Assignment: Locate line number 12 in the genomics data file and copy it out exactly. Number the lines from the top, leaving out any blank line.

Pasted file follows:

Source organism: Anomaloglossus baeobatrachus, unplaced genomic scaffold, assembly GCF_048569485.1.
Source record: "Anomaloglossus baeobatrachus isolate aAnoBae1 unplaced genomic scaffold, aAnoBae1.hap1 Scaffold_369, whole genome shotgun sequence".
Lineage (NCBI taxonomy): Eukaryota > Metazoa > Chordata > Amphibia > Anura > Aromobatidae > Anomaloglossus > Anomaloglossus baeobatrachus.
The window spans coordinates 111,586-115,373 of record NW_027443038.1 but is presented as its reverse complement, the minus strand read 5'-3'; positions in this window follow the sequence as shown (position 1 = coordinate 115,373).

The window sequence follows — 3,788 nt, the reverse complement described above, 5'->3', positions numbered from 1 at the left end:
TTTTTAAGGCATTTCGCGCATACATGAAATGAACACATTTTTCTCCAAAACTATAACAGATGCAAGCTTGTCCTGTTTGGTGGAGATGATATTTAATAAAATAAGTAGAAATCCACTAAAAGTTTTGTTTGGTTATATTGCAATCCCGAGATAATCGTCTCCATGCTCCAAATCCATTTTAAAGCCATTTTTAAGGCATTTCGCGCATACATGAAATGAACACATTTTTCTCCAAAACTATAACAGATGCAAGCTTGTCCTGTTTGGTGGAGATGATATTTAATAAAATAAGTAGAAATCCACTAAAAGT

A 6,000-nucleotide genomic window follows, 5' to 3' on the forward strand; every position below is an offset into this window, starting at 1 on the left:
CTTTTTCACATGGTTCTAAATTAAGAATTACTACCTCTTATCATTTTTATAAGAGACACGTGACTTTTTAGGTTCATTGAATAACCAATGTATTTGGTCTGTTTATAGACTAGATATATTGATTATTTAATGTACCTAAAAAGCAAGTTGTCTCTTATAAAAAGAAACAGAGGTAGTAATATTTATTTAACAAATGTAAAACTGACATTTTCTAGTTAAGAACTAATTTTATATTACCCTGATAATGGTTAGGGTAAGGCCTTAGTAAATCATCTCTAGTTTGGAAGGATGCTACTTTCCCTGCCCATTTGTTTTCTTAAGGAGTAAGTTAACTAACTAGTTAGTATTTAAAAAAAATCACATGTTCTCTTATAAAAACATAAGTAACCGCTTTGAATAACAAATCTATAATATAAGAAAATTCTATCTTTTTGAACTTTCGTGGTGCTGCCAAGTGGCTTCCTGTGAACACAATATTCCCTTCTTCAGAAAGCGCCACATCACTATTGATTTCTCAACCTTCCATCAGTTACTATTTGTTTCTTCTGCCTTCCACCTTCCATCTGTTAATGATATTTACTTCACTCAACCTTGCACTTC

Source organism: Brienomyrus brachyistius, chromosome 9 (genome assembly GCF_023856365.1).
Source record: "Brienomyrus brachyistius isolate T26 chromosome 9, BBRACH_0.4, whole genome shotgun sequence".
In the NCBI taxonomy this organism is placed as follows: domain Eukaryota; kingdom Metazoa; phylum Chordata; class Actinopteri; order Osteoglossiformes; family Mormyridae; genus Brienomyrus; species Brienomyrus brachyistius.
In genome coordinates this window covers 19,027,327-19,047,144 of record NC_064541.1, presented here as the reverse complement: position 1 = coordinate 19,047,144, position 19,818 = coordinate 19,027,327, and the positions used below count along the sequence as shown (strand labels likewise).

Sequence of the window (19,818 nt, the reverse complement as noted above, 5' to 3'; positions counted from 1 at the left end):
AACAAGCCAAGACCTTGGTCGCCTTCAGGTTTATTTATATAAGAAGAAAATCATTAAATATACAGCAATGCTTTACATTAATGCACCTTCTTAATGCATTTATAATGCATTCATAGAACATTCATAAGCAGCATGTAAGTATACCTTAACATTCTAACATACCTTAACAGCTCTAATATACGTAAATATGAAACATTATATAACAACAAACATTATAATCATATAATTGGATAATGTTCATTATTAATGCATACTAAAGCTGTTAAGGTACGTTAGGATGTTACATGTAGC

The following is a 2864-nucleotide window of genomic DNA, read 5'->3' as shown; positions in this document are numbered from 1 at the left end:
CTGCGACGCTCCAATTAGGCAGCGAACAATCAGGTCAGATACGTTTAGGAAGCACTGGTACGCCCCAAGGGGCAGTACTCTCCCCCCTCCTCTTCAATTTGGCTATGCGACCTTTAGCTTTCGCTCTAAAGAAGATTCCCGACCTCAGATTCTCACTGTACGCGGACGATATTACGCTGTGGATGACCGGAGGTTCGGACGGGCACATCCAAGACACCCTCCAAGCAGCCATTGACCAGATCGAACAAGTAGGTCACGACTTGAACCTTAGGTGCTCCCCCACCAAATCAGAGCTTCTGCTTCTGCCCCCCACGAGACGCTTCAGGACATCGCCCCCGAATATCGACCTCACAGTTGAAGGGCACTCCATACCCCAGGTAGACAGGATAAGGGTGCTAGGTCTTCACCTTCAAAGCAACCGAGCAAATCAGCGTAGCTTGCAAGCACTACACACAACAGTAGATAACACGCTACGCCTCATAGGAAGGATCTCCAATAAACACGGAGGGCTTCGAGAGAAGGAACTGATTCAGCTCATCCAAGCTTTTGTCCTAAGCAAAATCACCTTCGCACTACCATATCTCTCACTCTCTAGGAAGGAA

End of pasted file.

In genome coordinates this window covers 19,027,327-19,047,144 of record NC_064541.1, presented here as the reverse complement: position 1 = coordinate 19,047,144, position 19,818 = coordinate 19,027,327, and the positions used below count along the sequence as shown (strand labels likewise).